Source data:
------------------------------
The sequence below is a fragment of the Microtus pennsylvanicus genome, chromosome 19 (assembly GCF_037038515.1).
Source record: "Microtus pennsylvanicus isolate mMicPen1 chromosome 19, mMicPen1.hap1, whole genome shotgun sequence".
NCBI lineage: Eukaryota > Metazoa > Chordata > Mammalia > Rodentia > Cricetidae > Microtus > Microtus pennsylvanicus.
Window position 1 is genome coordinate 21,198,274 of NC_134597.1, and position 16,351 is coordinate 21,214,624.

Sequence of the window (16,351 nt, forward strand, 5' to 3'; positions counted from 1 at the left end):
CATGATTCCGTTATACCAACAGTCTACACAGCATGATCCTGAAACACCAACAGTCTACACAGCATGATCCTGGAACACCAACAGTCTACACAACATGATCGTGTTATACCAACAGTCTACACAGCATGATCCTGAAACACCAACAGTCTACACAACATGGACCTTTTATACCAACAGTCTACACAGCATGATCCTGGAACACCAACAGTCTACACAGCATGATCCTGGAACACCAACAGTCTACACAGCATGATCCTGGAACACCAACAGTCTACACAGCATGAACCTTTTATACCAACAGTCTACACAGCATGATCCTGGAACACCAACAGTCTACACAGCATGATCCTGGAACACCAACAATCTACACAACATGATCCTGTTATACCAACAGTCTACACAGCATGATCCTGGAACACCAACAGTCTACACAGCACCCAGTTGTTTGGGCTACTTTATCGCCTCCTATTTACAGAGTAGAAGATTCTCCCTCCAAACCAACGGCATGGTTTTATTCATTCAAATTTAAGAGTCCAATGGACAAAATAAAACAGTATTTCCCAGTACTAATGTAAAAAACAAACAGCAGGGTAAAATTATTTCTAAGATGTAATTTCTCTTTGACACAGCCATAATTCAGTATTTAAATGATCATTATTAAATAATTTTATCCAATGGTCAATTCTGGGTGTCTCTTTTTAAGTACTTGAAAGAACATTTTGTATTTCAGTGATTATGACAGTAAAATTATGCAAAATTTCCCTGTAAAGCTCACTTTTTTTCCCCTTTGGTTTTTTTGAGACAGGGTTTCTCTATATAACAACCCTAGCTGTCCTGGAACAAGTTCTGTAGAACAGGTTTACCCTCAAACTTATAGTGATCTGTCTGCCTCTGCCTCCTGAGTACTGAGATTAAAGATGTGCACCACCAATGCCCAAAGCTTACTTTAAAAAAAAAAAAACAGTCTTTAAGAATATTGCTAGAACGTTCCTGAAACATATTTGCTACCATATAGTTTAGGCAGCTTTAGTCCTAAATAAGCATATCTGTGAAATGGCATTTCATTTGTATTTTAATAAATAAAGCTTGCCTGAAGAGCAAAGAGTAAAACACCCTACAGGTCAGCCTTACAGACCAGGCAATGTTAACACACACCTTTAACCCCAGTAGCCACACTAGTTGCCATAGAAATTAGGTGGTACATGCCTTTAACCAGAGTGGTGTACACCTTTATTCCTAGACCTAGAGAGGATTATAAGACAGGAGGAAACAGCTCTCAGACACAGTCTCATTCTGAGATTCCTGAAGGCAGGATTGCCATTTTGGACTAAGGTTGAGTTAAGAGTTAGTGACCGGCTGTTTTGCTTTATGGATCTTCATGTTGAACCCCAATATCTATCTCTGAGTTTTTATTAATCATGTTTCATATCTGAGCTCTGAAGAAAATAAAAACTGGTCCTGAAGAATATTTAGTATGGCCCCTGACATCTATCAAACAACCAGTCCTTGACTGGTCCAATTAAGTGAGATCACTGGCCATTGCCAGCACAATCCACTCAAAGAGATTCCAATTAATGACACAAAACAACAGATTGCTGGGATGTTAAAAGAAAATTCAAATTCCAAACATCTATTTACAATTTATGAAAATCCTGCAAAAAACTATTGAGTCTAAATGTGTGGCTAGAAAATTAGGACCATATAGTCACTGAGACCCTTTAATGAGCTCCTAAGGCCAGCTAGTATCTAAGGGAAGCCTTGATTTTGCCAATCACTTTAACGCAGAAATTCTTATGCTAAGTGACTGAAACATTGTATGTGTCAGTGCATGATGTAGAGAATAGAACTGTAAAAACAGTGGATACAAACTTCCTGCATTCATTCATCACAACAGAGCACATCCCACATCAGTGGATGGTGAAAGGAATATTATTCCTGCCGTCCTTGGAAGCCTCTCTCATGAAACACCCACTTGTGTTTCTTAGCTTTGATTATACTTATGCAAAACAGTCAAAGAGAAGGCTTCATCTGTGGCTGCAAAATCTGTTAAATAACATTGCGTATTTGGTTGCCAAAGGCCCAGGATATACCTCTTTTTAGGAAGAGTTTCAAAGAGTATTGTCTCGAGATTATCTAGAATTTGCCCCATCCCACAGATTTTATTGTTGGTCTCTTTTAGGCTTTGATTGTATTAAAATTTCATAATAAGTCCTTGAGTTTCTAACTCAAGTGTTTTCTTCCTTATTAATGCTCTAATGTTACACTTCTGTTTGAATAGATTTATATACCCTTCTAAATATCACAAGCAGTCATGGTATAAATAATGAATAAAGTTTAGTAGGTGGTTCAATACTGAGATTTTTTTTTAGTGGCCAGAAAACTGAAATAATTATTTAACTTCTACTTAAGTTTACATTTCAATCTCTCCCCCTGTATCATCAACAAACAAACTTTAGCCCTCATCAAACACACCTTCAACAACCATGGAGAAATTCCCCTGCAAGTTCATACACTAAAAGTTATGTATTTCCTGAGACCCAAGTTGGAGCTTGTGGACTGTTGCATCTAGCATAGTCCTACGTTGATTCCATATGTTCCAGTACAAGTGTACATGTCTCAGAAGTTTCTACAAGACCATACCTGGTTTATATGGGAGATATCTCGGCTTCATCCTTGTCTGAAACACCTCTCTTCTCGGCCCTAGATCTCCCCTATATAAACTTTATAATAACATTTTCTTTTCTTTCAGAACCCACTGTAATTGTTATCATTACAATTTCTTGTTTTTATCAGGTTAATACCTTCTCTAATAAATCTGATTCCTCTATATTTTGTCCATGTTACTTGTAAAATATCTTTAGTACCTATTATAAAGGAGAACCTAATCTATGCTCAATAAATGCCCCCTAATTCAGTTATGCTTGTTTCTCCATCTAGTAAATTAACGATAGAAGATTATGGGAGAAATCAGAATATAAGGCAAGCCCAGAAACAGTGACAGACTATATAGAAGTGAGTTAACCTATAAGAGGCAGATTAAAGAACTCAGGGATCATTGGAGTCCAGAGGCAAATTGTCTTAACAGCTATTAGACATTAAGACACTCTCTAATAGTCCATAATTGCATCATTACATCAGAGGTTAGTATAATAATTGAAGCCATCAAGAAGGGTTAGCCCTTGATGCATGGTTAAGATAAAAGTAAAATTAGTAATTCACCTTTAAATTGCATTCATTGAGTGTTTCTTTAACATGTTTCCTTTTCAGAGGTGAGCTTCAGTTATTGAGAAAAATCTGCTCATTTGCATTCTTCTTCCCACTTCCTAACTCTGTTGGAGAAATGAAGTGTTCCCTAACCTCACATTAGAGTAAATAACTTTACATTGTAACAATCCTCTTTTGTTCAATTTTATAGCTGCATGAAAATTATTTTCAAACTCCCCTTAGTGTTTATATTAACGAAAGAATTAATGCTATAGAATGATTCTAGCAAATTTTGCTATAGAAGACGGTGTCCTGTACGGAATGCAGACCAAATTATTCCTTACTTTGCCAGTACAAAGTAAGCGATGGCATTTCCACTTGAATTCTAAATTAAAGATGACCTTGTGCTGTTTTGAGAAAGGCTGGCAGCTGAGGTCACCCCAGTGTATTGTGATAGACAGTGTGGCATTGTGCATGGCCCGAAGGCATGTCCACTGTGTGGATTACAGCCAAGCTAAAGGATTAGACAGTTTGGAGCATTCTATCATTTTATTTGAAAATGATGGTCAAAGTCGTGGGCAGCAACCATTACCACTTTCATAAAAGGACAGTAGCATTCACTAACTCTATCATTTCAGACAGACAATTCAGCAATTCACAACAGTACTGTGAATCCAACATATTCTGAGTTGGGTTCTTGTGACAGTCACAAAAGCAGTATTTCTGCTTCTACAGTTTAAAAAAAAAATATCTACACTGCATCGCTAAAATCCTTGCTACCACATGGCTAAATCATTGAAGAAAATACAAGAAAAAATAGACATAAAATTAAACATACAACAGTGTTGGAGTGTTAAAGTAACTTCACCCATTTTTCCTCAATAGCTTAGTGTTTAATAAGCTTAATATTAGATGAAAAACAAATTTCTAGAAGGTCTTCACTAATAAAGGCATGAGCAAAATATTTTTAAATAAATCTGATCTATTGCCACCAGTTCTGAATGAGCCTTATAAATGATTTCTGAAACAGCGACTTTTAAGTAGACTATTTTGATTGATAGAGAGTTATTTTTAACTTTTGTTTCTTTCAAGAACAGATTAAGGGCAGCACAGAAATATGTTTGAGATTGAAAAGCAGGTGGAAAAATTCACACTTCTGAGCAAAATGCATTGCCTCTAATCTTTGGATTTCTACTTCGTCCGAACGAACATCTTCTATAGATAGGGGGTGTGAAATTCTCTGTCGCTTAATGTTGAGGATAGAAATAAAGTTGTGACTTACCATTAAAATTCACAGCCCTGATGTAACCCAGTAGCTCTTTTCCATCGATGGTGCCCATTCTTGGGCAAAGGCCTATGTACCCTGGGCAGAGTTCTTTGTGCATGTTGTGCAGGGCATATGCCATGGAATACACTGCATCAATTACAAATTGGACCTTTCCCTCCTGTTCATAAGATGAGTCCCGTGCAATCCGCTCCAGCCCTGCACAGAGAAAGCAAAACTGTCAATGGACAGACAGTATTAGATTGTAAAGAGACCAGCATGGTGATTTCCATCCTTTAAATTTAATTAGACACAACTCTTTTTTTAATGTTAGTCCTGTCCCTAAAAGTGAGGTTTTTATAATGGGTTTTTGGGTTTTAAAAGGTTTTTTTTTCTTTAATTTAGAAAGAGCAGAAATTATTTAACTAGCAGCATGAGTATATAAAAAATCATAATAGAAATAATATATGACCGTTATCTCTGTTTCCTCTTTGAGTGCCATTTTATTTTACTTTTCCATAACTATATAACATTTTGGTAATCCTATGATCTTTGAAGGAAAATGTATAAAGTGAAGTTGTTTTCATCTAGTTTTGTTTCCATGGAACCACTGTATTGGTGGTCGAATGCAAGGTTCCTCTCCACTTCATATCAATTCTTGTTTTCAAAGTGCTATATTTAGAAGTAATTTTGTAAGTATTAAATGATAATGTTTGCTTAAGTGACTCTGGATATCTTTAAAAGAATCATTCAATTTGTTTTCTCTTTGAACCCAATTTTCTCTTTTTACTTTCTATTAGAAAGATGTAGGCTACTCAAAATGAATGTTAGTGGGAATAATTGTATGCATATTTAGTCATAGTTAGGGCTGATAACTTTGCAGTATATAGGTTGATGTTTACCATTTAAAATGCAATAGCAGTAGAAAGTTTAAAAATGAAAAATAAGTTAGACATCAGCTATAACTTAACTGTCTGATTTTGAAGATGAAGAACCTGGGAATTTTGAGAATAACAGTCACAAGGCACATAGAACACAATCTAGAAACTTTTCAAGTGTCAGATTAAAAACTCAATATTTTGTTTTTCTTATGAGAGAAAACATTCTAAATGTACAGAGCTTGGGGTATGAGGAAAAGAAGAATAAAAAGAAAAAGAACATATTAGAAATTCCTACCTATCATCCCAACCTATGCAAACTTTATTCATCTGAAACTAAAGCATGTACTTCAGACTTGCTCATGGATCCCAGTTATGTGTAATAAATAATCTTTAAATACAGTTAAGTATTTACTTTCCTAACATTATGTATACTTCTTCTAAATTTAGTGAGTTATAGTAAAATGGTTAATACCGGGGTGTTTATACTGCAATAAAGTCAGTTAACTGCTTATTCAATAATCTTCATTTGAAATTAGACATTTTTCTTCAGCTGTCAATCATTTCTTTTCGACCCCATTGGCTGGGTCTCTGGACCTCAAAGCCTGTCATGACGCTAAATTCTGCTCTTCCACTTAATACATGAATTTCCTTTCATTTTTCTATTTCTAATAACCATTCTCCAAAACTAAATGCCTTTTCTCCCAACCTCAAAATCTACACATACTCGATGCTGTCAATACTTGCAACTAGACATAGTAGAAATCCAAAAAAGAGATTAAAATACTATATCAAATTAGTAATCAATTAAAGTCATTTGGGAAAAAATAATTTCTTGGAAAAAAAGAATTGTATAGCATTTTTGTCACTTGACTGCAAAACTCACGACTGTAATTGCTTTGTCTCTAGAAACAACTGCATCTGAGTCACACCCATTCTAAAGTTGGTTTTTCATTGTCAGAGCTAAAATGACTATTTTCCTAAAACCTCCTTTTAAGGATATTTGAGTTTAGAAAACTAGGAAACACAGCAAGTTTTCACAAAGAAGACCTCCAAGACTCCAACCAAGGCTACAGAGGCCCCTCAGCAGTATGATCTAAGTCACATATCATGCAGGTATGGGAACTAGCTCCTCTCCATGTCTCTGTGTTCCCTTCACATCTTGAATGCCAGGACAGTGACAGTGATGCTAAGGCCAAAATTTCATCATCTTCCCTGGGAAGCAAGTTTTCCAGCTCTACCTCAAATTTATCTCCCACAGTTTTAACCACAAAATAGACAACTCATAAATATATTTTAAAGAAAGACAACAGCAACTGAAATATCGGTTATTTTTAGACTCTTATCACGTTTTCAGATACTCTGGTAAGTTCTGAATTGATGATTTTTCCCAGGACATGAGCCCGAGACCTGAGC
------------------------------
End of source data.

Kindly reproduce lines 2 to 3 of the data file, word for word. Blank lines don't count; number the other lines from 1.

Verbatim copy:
Source record: "Microtus pennsylvanicus isolate mMicPen1 chromosome 19, mMicPen1.hap1, whole genome shotgun sequence".
NCBI lineage: Eukaryota > Metazoa > Chordata > Mammalia > Rodentia > Cricetidae > Microtus > Microtus pennsylvanicus.